Local state lawmakers and public school leaders are lauding a $1.5 billion overhaul of how Massachusetts funds public education.
House and Senate leaders Thursday rolled out the long-awaited, seven-year plan expected to hit the Senate floor for debate in two weeks.
If the Legislature approves the bill and Gov. Charlie Baker signs it, the first year of added funding would show up in fiscal 2021 school budgets.
The bill, dubbed the Student Opportunity Act and unanimously endorsed by the Legislature's Joint Committee on Education, would increase Chapter 70 aid to local schools by $1.4 billion. House Speaker Robert DeLeo said the funding boost does not involve plans for additional taxes.
"This is a game changer for addressing inequities in education across the state," said state Sen. Adam Hinds, D-Pittsfield, a joint committee member. "Every single school district will benefit from this."
State Rep. Tricia Farley-Bouvier, D-Pittsfield, added: "I'm pleased with the significant amount of money Pittsfield could get under this bill."
How much depends, in part, on available revenue each fiscal year, Farley-Bouvier said. If an economic downturn occurs, she said, the seven-year plan could be stretched out over 10 years.
Pittsfield Public Schools Superintendent Jason McCandless said revamping the funding mechanism was long overdue.
"The last time the state took a substantive look at this, the year was 1993," he said.
McCandless praised the Berkshire legislative delegation and Pittsfield Mayor Linda Tyer for backing more state money to improve local school systems.
All students in the state will see some benefit from the bill, legislative leaders said, though the school funding formula always has been intended to give more state aid to districts with greater need.
State Rep. Alice Peisch and state Sen. Jason Lewis, the co-chairpersons of the Education Committee that has been working for months to develop the legislation, said a focus of the bill is providing resources to low-income students.
"I think it's fair to say that if this bill passes into law, we will have the strongest and most progressive education funding system in terms of how we reflect the needs of low-income students," said Lewis, a Winchester Democrat.
Farley-Bouvier believes the bill would level the playing field for school funding from the Berkshires to Cape Cod.
"The quality of education shouldn't be done based on your ZIP code," she said. "Studies have shown educating those living in poverty is more expensive than students from a stable home."
Massachusetts Teachers Association President Merrie Najimy said the committee's bill "appears to mirror" parts of state Sen. Sonia Chang-Diaz's bill, called the Promise Act.
Najimy credited the Fund Our Future campaign — it regularly rallied, wrote lawmakers and held events in support of the Promise Act — and the filing of a lawsuit over the funding formula as elements that "really got our legislators to stand up and take notice."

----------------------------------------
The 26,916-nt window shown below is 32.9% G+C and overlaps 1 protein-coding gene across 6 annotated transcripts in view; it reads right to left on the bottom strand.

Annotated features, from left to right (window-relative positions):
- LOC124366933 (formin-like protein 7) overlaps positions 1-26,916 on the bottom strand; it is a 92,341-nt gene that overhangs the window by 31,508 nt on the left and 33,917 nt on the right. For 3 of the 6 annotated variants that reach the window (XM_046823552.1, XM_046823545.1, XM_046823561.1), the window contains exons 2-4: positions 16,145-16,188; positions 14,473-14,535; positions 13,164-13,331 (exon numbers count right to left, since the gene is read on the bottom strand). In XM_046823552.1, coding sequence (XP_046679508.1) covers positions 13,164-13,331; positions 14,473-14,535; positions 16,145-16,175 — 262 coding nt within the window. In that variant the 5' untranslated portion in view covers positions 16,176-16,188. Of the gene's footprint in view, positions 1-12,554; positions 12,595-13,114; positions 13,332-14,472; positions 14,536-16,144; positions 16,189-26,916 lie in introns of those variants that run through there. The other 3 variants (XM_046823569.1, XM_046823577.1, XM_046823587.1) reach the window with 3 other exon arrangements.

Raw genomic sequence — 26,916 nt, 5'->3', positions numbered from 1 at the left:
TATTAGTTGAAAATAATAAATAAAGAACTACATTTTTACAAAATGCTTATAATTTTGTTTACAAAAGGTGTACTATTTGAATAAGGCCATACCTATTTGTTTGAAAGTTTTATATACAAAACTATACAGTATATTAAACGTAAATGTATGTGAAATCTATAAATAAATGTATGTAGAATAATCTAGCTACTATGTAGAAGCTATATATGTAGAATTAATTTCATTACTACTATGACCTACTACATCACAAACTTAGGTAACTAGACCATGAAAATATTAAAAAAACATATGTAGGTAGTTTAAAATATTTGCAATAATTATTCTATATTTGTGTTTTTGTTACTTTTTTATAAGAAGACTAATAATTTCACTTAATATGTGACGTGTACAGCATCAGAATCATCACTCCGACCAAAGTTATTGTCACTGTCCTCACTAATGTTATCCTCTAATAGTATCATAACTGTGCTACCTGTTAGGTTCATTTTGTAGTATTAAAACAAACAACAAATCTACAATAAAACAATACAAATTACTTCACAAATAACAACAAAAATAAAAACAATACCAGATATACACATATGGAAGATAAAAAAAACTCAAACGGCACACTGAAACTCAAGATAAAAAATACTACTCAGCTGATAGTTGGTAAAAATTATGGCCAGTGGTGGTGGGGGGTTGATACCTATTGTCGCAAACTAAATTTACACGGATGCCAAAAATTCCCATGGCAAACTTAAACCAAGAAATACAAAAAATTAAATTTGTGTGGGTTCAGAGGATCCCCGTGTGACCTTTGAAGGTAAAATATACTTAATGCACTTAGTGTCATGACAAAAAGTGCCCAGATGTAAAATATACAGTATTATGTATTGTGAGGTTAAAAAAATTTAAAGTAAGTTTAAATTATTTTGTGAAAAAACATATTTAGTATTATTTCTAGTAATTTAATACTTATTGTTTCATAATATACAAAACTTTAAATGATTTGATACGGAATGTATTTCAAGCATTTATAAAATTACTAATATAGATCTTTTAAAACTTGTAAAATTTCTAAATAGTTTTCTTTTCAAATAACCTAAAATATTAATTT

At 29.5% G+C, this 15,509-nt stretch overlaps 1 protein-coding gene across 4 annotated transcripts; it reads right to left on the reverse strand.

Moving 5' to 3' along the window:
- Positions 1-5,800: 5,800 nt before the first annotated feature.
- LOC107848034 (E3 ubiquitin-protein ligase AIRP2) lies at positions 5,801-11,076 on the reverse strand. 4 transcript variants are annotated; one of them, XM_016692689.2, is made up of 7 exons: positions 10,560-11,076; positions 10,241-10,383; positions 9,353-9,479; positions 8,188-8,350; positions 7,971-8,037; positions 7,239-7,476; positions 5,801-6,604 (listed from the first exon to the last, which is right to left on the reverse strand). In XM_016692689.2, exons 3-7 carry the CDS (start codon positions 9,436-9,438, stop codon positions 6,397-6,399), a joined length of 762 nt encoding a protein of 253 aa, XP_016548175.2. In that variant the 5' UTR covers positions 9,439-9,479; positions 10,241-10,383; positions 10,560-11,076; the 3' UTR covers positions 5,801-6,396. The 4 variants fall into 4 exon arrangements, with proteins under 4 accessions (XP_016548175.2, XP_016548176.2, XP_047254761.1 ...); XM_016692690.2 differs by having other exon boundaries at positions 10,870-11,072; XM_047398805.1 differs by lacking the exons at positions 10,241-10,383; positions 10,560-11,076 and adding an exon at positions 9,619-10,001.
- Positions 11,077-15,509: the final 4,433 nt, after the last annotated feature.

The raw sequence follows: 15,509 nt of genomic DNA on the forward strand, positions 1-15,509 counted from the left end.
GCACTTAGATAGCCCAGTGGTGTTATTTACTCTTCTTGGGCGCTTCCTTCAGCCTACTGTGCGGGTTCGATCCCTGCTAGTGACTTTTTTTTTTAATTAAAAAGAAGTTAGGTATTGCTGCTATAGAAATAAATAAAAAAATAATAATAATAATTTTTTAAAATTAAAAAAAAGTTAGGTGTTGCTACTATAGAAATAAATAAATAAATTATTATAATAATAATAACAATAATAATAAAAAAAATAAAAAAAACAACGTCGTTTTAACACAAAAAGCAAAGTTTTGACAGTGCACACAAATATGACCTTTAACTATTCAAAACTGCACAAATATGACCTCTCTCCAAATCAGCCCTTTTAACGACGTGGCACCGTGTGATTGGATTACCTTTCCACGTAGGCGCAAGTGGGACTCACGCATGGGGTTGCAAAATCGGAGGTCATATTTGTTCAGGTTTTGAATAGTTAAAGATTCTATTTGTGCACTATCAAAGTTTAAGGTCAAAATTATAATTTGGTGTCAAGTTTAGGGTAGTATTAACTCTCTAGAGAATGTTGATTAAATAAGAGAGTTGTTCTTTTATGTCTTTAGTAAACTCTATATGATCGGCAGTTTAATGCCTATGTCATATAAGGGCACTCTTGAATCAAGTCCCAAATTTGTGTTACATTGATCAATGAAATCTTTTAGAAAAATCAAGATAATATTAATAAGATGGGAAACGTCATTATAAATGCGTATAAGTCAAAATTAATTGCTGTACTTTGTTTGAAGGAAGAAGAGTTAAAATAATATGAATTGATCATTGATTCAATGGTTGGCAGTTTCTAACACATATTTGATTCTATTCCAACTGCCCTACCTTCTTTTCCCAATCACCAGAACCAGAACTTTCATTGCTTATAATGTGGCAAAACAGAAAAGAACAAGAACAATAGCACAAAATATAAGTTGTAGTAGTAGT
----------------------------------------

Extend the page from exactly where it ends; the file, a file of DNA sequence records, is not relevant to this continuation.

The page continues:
"They listened and they released this bill," she said. Najimy said the proposed $1.5 billion would "dramatically change the school experience for our communities who have been historically underfunded, primarily our students of color."
"We consider this bill a major advance for education justice," she said, before going on to note that the legislation was not yet in its final form.
Many members of the Massachusetts Business Alliance for Education felt a "sense of victory" over elements the bill, according to Executive Director Ed Lambert, who said Peisch and Lewis were "very open and accommodating." He praised the focus on low-income students and English learners but said it would be a "missed opportunity" to not take additional immediate steps to ensure that students are ready for college and careers.
The bill uses Group Insurance Commission data to estimate districts' employee and retiree health care costs, and increases special education enrollment and cost assumptions. Furthermore, the legislation boosts funding for English language learners and differentiates that money by grade level, with more for older students.
This is not the first time lawmakers have tried to overhaul the formula. In each of the past two legislative sessions, House and Senate Democrats have been unable to agree on an approach to school finance reform. Hinds said the difference this time is that legislative leaders in both chambers jointly worked on the bill from the start, rather than starting with separate bills in the House and Senate.
"One compromise in the bill is a requirement that districts report on how they are spending the money which remains in local control," Hinds said.
In addition to its funding changes, the bill establishes a commission to investigate the challenges facing rural schools, such as underfunded regional school transportation costs.
If approved, the legislation would create a "21st Century Education Trust Fund" to support schools and districts pursuing innovative approaches to learning, such as districts collaborating on enhanced curriculum. The bill would increase the Massachusetts School Building Authority's annual spending cap to allow more school construction projects into the pipeline, set up a three-year timeline to fully fund charter school tuition reimbursements, and expand a special education reimbursement program known as the circuit breaker to include transportation costs.
The bill is penciled in for a Senate vote Oct. 3, with a House vote expected "shortly thereafter," Lewis said.
The State House News Service contributed to this report.
Dick Lindsay can be reached at firstname.lastname@example.org and 413-496-6233.